Using pool noodles in your sewing room may seem a bit strange but they have so many uses for only a few dollars (or less) a piece. I’ll share some fun ways that you can use them!
Pin Cushion and Finger Savers
I just took an ordinary pool noodle and cut off a little section with a serrated knife. Then, I cut it in half again and, presto change-o, I had a little pin cushion that worked really, really well.
You know when you have needles, how they poke your finger? My husband is a pilot and I stole a couple of his ear plugs and put them on the ends of my needles for years. Now I see them selling these in sewing stores for a lot more than what you would pay at a sporting goods store.
I use them to cover and pad the end of the needle. Number one, I can identify it as a sewing needle with a quick glance at my pin cushion and, number two, I don't accidentally poke my finger on the end. You could cut up a little scrap of the pool noodle and do the same thing.
I used to wrap my bindings around a cardboard toilet paper tube. I found that I like using the smaller pool noodle a little bit better for bindings. I can pin straight into it to hold binding ends in place.
As an added plus, I like the pool noodle option better than the toilet paper roll because the pool noodle holds its shape while the cardboard roll gets flat over time.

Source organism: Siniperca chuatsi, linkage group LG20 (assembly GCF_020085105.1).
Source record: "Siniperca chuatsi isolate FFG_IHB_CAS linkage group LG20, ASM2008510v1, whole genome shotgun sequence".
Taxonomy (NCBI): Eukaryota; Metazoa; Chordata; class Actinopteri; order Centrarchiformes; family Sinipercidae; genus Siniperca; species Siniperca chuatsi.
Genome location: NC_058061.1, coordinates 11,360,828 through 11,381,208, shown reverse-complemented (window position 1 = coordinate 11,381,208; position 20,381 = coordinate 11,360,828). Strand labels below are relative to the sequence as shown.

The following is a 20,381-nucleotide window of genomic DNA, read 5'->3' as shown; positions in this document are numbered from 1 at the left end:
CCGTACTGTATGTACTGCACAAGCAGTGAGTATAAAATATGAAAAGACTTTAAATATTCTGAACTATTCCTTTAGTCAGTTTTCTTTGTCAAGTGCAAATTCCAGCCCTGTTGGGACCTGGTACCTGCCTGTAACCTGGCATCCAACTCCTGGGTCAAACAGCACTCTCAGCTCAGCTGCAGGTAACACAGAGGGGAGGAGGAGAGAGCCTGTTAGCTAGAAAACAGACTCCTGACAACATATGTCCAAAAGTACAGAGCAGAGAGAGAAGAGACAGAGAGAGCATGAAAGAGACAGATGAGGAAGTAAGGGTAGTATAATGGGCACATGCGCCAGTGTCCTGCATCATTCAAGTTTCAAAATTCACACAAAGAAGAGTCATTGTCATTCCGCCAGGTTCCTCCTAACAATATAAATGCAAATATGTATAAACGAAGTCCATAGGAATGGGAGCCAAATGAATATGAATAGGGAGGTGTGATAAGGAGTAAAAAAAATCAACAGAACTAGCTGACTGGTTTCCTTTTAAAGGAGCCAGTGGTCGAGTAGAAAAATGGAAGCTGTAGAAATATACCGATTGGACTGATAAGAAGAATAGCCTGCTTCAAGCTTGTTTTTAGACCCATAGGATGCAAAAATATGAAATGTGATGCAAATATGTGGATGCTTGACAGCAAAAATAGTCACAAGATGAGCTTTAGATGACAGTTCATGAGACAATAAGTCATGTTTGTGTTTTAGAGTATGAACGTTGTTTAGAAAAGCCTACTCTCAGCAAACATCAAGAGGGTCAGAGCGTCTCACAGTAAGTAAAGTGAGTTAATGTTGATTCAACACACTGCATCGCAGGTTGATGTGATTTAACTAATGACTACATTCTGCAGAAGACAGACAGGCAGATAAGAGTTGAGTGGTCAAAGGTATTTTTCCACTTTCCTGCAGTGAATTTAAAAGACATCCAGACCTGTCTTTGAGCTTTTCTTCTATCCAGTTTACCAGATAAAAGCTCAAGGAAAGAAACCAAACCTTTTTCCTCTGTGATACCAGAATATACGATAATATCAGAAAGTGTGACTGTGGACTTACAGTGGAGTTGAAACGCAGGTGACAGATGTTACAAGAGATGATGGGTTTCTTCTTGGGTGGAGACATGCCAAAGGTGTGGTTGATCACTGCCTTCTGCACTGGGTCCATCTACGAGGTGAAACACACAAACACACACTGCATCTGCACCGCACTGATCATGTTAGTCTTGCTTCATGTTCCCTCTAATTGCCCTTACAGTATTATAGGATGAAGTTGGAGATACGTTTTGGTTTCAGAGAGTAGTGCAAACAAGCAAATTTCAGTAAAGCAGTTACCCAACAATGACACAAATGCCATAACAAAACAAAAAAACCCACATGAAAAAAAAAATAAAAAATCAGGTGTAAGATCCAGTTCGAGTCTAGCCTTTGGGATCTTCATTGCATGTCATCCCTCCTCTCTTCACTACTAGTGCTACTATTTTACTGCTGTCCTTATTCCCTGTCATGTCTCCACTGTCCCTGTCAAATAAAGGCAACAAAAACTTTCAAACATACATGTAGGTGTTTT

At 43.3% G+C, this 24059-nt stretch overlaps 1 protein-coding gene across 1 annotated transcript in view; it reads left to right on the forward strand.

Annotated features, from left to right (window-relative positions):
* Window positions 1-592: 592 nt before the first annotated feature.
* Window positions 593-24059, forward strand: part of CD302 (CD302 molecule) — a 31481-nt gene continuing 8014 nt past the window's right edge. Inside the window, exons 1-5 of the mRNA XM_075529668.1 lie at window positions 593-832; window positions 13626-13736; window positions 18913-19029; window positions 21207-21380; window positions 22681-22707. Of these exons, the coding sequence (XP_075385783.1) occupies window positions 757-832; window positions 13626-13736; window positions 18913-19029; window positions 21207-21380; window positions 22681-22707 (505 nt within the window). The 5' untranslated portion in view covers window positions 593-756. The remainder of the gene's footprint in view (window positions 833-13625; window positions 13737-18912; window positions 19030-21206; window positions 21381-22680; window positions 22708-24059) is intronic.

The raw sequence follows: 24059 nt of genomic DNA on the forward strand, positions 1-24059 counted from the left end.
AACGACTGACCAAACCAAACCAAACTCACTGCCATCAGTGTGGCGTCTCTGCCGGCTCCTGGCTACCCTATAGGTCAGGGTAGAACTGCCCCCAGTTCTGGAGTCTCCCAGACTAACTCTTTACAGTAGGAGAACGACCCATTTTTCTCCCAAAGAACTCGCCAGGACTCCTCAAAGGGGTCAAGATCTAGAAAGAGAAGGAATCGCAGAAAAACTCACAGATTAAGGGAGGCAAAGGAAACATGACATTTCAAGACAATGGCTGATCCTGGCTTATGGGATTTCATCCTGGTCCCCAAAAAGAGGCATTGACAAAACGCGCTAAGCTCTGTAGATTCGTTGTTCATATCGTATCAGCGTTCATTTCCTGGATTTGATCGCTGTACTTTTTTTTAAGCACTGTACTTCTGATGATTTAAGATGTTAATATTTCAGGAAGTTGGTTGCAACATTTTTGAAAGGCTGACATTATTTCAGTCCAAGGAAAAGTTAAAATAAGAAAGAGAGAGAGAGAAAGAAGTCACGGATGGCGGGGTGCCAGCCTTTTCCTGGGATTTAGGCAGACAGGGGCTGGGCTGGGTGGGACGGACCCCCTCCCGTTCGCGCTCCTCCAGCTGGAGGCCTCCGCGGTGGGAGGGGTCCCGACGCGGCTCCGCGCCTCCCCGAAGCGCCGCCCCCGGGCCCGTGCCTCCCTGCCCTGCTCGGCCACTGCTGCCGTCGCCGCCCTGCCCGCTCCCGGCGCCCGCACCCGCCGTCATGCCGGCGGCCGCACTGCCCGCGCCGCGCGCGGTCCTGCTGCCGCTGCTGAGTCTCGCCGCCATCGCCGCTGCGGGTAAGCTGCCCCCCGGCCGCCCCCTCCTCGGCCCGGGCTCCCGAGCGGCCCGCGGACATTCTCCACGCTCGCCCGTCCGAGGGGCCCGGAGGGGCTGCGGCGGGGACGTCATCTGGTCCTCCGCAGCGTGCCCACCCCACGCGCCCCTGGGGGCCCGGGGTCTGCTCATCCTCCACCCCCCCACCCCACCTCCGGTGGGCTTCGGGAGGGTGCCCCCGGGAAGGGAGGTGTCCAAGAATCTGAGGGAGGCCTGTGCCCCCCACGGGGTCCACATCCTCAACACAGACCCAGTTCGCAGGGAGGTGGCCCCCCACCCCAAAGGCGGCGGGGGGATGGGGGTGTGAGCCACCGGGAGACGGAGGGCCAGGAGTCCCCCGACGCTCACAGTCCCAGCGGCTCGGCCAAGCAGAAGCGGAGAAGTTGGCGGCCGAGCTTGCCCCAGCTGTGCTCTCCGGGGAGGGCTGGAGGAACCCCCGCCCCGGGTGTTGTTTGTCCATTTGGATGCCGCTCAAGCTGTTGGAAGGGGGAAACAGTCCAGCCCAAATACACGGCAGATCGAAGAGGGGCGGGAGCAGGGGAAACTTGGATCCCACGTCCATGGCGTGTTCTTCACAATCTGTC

I would recommend using the bigger sized pool noodle to store a quilt. Roll the quilt up with the outside facing out, not with the wrong side facing out. It is said to be better on the fibers and you'll get less wrinkles and creases in your quilt. If the pool noodle is a little bit floppy from the weight of the quilt, slide dowel rods in the center. It is a handy way to transport quilts too!
Storing Quilt Blocks
Ordinarily I like to store my quilt blocks flat in, say, a scrapbook container because they're 12” by 12” and that will fit most quilt blocks. But if you had a bigger quilt block, e.g., a 15” by 15”, or an odd-shaped block that would not fit in a 12” by 12” scrapbook box, then I would definitely use a pool noodle. Cut the noodle to whatever length you need and roll the block around it with the right side out.
Thread Stand Sponges
If you saw my blog on Avoiding Thread Nests and Broken Needles, you know that I love using serger sponges on the base of my thread stand. The sponge supports your thread spool. If thread happens to puddle down around the base, it can get caught underneath and then not feed properly on your machine. That can result in bent and broken needles and tension problems.
The sponge itself is nothing special. It's just round and it has a little hole in the middle. I took my trusty knife and cut my pool noodle about a half-inch thick. They are really easy to cut. I measured, marked it with a ruler, and cut a slice.
When you put the pool noodle slice on your thread stand, it does have a bigger hole in the center than the serger sponges. Most common embroidery threads sit on top just fine.
So, if you can’t find serger sponges, pool noodles are a great substitute. They work really well on big cones.
You can see the full video here.
May your day be blessed with perfect stitches and GlitterFlex!!